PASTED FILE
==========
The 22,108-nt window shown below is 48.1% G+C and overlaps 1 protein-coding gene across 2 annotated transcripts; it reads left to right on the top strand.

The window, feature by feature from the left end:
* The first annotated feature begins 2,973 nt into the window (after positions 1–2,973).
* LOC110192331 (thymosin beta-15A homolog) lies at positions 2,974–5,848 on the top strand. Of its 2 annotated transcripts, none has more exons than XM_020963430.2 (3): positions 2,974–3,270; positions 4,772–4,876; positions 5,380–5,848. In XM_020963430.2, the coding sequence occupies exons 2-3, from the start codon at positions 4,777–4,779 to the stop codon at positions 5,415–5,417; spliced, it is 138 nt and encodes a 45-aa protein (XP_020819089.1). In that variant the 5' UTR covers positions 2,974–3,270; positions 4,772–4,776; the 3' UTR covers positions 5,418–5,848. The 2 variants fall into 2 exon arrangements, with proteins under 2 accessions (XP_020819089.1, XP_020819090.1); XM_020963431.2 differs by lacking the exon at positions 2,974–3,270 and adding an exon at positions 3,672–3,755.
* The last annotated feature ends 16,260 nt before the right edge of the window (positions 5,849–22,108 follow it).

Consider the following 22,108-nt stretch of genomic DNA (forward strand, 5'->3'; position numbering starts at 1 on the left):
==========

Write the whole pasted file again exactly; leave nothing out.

The 22,108-nt window shown below is 48.1% G+C and overlaps 1 protein-coding gene across 2 annotated transcripts; it reads left to right on the top strand.

The window, feature by feature from the left end:
* The first annotated feature begins 2,973 nt into the window (after positions 1–2,973).
* LOC110192331 (thymosin beta-15A homolog) lies at positions 2,974–5,848 on the top strand. Of its 2 annotated transcripts, none has more exons than XM_020963430.2 (3): positions 2,974–3,270; positions 4,772–4,876; positions 5,380–5,848. In XM_020963430.2, the coding sequence occupies exons 2-3, from the start codon at positions 4,777–4,779 to the stop codon at positions 5,415–5,417; spliced, it is 138 nt and encodes a 45-aa protein (XP_020819089.1). In that variant the 5' UTR covers positions 2,974–3,270; positions 4,772–4,776; the 3' UTR covers positions 5,418–5,848. The 2 variants fall into 2 exon arrangements, with proteins under 2 accessions (XP_020819089.1, XP_020819090.1); XM_020963431.2 differs by lacking the exon at positions 2,974–3,270 and adding an exon at positions 3,672–3,755.
* The last annotated feature ends 16,260 nt before the right edge of the window (positions 5,849–22,108 follow it).

Consider the following 22,108-nt stretch of genomic DNA (forward strand, 5'->3'; position numbering starts at 1 on the left):